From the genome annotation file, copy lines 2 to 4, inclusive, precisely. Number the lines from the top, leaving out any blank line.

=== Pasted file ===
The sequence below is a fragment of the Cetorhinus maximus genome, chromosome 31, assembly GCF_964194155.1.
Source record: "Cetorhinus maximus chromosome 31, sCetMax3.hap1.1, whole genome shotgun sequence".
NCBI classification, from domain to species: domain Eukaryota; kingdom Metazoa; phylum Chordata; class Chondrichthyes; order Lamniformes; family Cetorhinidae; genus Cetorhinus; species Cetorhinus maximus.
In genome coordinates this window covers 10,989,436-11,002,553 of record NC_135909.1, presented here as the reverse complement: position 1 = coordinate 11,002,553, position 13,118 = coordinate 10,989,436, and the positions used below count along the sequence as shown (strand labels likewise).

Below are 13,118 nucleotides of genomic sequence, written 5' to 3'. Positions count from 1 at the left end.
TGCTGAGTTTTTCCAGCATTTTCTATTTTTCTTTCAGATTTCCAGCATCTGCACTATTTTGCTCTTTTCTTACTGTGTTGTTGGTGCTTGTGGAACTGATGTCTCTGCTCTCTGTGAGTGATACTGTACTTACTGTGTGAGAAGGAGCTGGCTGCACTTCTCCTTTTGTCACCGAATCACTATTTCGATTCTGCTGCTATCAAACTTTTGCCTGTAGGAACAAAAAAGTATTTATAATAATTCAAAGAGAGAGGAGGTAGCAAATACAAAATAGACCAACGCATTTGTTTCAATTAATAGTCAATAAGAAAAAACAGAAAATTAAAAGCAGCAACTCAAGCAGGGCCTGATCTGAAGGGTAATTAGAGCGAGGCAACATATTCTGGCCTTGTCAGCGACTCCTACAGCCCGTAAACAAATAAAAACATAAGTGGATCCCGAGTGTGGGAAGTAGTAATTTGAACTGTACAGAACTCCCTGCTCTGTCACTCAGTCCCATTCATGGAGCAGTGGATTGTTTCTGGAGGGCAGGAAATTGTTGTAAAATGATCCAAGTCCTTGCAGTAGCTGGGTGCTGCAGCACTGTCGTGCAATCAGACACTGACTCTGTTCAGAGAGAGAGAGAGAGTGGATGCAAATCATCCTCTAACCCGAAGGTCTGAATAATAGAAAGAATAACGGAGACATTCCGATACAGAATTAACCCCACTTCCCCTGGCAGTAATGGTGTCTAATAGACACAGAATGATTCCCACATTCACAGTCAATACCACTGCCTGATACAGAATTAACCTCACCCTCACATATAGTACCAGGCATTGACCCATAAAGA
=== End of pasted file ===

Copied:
Source record: "Cetorhinus maximus chromosome 31, sCetMax3.hap1.1, whole genome shotgun sequence".
NCBI classification, from domain to species: domain Eukaryota; kingdom Metazoa; phylum Chordata; class Chondrichthyes; order Lamniformes; family Cetorhinidae; genus Cetorhinus; species Cetorhinus maximus.
In genome coordinates this window covers 10,989,436-11,002,553 of record NC_135909.1, presented here as the reverse complement: position 1 = coordinate 11,002,553, position 13,118 = coordinate 10,989,436, and the positions used below count along the sequence as shown (strand labels likewise).